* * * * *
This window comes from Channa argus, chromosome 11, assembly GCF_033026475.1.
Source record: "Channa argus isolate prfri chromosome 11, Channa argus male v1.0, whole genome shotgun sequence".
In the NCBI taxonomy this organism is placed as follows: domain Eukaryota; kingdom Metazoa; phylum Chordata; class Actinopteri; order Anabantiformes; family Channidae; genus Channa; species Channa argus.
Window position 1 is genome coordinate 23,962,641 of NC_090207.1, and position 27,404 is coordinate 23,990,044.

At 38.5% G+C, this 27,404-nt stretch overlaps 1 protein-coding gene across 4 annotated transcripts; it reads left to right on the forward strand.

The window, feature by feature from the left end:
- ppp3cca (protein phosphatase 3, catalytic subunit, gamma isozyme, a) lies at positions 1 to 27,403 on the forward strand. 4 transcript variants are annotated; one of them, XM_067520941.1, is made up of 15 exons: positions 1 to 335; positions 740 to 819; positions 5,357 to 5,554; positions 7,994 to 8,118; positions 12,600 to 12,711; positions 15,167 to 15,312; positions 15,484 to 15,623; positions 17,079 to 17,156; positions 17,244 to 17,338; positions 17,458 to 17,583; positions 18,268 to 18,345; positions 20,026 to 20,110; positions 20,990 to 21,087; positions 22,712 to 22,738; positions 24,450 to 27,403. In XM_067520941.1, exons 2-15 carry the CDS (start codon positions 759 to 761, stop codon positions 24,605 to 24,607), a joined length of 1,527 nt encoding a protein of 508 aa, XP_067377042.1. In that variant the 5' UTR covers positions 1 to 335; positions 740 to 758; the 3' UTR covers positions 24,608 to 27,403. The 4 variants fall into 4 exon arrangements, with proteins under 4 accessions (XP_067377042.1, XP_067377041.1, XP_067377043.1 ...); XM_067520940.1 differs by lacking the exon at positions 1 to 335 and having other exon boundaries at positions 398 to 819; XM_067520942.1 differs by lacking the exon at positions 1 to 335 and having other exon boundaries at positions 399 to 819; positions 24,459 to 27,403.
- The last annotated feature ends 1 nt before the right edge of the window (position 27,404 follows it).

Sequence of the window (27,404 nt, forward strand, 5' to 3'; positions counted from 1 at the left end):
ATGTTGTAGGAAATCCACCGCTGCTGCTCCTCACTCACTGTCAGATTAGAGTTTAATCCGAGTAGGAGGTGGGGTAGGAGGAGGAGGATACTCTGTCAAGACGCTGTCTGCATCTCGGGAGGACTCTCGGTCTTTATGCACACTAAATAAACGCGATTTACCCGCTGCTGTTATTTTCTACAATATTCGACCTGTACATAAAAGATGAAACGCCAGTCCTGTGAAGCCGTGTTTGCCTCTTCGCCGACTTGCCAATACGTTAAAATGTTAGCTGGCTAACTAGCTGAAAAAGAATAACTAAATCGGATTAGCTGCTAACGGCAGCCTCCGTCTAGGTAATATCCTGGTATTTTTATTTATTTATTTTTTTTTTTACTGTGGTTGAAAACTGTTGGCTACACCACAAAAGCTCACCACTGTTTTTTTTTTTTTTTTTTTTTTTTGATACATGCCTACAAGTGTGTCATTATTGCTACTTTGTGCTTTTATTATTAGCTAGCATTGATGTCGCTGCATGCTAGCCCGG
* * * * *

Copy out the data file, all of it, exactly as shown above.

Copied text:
This window comes from Channa argus, chromosome 11, assembly GCF_033026475.1.
Source record: "Channa argus isolate prfri chromosome 11, Channa argus male v1.0, whole genome shotgun sequence".
In the NCBI taxonomy this organism is placed as follows: domain Eukaryota; kingdom Metazoa; phylum Chordata; class Actinopteri; order Anabantiformes; family Channidae; genus Channa; species Channa argus.
Window position 1 is genome coordinate 23,962,641 of NC_090207.1, and position 27,404 is coordinate 23,990,044.

At 38.5% G+C, this 27,404-nt stretch overlaps 1 protein-coding gene across 4 annotated transcripts; it reads left to right on the forward strand.

The window, feature by feature from the left end:
- ppp3cca (protein phosphatase 3, catalytic subunit, gamma isozyme, a) lies at positions 1 to 27,403 on the forward strand. 4 transcript variants are annotated; one of them, XM_067520941.1, is made up of 15 exons: positions 1 to 335; positions 740 to 819; positions 5,357 to 5,554; positions 7,994 to 8,118; positions 12,600 to 12,711; positions 15,167 to 15,312; positions 15,484 to 15,623; positions 17,079 to 17,156; positions 17,244 to 17,338; positions 17,458 to 17,583; positions 18,268 to 18,345; positions 20,026 to 20,110; positions 20,990 to 21,087; positions 22,712 to 22,738; positions 24,450 to 27,403. In XM_067520941.1, exons 2-15 carry the CDS (start codon positions 759 to 761, stop codon positions 24,605 to 24,607), a joined length of 1,527 nt encoding a protein of 508 aa, XP_067377042.1. In that variant the 5' UTR covers positions 1 to 335; positions 740 to 758; the 3' UTR covers positions 24,608 to 27,403. The 4 variants fall into 4 exon arrangements, with proteins under 4 accessions (XP_067377042.1, XP_067377041.1, XP_067377043.1 ...); XM_067520940.1 differs by lacking the exon at positions 1 to 335 and having other exon boundaries at positions 398 to 819; XM_067520942.1 differs by lacking the exon at positions 1 to 335 and having other exon boundaries at positions 399 to 819; positions 24,459 to 27,403.
- The last annotated feature ends 1 nt before the right edge of the window (position 27,404 follows it).

Sequence of the window (27,404 nt, forward strand, 5' to 3'; positions counted from 1 at the left end):
ATGTTGTAGGAAATCCACCGCTGCTGCTCCTCACTCACTGTCAGATTAGAGTTTAATCCGAGTAGGAGGTGGGGTAGGAGGAGGAGGATACTCTGTCAAGACGCTGTCTGCATCTCGGGAGGACTCTCGGTCTTTATGCACACTAAATAAACGCGATTTACCCGCTGCTGTTATTTTCTACAATATTCGACCTGTACATAAAAGATGAAACGCCAGTCCTGTGAAGCCGTGTTTGCCTCTTCGCCGACTTGCCAATACGTTAAAATGTTAGCTGGCTAACTAGCTGAAAAAGAATAACTAAATCGGATTAGCTGCTAACGGCAGCCTCCGTCTAGGTAATATCCTGGTATTTTTATTTATTTATTTTTTTTTTTACTGTGGTTGAAAACTGTTGGCTACACCACAAAAGCTCACCACTGTTTTTTTTTTTTTTTTTTTTTTTTGATACATGCCTACAAGTGTGTCATTATTGCTACTTTGTGCTTTTATTATTAGCTAGCATTGATGTCGCTGCATGCTAGCCCGG